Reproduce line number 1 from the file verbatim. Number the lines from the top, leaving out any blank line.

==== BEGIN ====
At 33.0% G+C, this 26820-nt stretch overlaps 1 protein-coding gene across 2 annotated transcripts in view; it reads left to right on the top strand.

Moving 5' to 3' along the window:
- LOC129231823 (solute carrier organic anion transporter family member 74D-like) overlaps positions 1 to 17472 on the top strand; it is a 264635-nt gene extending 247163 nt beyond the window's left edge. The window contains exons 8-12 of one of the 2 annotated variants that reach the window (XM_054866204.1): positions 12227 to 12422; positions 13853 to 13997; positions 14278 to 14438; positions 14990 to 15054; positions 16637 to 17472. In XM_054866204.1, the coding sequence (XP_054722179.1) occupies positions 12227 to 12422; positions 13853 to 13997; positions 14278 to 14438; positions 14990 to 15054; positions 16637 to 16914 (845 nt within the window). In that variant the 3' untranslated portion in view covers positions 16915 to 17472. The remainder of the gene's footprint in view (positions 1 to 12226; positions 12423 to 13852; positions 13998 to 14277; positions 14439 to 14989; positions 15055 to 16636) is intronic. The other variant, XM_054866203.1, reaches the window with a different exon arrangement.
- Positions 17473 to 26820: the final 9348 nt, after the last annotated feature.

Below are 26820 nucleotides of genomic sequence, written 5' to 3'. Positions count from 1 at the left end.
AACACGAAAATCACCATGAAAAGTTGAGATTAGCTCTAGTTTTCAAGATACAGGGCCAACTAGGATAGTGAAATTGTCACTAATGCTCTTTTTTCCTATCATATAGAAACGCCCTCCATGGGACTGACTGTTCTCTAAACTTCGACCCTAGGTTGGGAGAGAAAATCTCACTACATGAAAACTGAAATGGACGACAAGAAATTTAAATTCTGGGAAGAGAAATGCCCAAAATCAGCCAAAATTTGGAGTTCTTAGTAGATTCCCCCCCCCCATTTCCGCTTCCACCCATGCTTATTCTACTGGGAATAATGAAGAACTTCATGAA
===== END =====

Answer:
At 33.0% G+C, this 26820-nt stretch overlaps 1 protein-coding gene across 2 annotated transcripts in view; it reads left to right on the top strand.